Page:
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German Bank Offers “Islam Compliant” Investment in German Core Corporations

COMMENT: A fascinating contribution comes from the [very] conservative Weekly Standard blogs. The WestLB–a German bank–is offering an investment vehicle which will permit Muslims to invest in an “Islam Compliant” manner in the German core corporations.

The German core corporations are inextricably linked with the Bormann capital network [1], the economic component of a Third Reich gone underground. Note that, in addition to two companies that comprised the old I.G. Farben complex, BASF and Bayer, the firms that WestLB is offering to Muslims for their investment portfolios is ThyssenKrupp.

The Thyssen industrial complex [2] had strong business connections with the Bush family [3] and has a long history of association with the Bormann network [4] and with Reichsleiter Martin Bormann himself.

NB: It will be increasingly difficult for listeners and readers to understand these broadcasts and posts without reading Paul Manning’s [5] Martin Bormann: Nazi in Exile [6]. That vitally important volume is available for download for free on this website.

As we have seen in the past, the Muslim Brotherhood, an Islamic fascist organization [7] allied with the Axis in World War II and Western intelligence in the postwar period, has strong connections to the Underground Reich. The Brotherhood is the parent organization of Al-Qaeda, Hamas and Palestinian Islamic Jihad.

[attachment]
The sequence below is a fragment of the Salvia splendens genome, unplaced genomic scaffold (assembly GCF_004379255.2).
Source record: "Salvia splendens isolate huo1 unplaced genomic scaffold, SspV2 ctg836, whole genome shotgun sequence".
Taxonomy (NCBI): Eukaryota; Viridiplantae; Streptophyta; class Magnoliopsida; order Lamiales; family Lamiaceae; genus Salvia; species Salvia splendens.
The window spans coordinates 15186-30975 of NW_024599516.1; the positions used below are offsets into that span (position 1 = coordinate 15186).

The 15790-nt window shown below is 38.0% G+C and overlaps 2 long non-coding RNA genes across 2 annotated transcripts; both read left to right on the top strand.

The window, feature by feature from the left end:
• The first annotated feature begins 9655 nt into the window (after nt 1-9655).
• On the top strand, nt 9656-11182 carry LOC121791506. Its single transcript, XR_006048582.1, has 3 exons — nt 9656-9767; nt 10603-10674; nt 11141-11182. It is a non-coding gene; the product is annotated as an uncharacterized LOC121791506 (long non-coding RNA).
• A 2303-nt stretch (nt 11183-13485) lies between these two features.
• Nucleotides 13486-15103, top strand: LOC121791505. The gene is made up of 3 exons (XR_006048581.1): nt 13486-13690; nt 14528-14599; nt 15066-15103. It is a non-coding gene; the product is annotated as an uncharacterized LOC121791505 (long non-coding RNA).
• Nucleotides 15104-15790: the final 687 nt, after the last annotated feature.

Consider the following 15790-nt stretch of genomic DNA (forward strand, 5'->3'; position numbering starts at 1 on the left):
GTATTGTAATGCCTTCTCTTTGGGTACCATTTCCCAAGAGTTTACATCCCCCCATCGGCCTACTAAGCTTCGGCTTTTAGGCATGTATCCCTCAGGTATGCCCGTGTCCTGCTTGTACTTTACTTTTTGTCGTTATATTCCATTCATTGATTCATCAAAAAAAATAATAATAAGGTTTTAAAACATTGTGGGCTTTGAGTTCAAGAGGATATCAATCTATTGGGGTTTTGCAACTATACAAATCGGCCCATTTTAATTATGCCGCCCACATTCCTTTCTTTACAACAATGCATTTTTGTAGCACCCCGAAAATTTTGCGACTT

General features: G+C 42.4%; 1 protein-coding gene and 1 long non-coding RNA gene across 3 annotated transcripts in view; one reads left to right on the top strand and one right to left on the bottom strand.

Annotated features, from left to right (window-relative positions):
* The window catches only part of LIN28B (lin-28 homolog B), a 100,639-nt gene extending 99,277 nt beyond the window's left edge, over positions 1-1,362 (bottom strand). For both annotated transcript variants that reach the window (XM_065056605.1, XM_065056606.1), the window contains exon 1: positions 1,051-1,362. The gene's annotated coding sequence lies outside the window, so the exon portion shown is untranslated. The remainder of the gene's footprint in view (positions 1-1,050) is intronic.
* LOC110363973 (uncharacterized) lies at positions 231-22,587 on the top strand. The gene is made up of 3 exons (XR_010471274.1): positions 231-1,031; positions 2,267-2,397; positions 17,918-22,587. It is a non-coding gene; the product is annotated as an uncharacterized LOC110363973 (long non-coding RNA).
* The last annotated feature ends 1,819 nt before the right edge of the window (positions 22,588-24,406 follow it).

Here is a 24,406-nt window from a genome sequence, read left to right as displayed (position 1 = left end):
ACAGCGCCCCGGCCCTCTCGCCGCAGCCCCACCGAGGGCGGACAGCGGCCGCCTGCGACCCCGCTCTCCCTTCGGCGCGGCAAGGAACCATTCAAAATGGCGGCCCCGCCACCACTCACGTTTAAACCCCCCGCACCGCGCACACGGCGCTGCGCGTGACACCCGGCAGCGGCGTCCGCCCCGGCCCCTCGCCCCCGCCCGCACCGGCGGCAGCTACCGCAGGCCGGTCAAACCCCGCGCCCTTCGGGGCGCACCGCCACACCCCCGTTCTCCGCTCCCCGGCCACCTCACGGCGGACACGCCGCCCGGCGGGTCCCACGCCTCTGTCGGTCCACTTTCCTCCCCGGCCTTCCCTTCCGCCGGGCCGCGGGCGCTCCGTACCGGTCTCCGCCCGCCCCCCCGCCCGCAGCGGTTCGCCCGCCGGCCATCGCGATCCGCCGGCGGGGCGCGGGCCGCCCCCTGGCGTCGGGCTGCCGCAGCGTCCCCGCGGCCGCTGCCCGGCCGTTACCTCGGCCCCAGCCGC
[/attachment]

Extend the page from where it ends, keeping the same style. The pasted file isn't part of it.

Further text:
“German Bank Offers ‘Islam Compliant’ Investment” by John Rosenthal; weeklystandard.com.blogs; 2/7/2012. [8]

EXCERPT: Last month, German bank WestLB rolled out a new “Islam-compliant” investment product named the Islamic Strategy Index Certificate. The value of the certificate is based on the value of the WestLB Islamic Deutschland Index, consisting of shares of ten German firms “whose business activities are consistent with the ethical rules of Islam.” . . .

. . . . The firms making up the Islamic Deutschland Index are some of the biggest names in German industry, including the sporting goods manufacturer Adidas, the engineering group Siemens, the software maker SAP, the chemical giant BASF, the pharmaceutical company Bayer, and the energy companies E.ON and RWE. Deutsche Post, of which the German state remains the principal shareholder, also forms part of the index. In addition to providing postal services in Germany, Deutsche Post is the parent company of the international package sender DHL. . . .

. . . . Regarding one of the firms in the index, the Islamische Zeitung ironically remarks, “it must have escaped the attention of the financial scholars that ThyssenKrupp, by virtue of its participation in…ThyssenKrupp Marine Systems, counts as one of the most up-to-date producers of maritime military technology.” . . .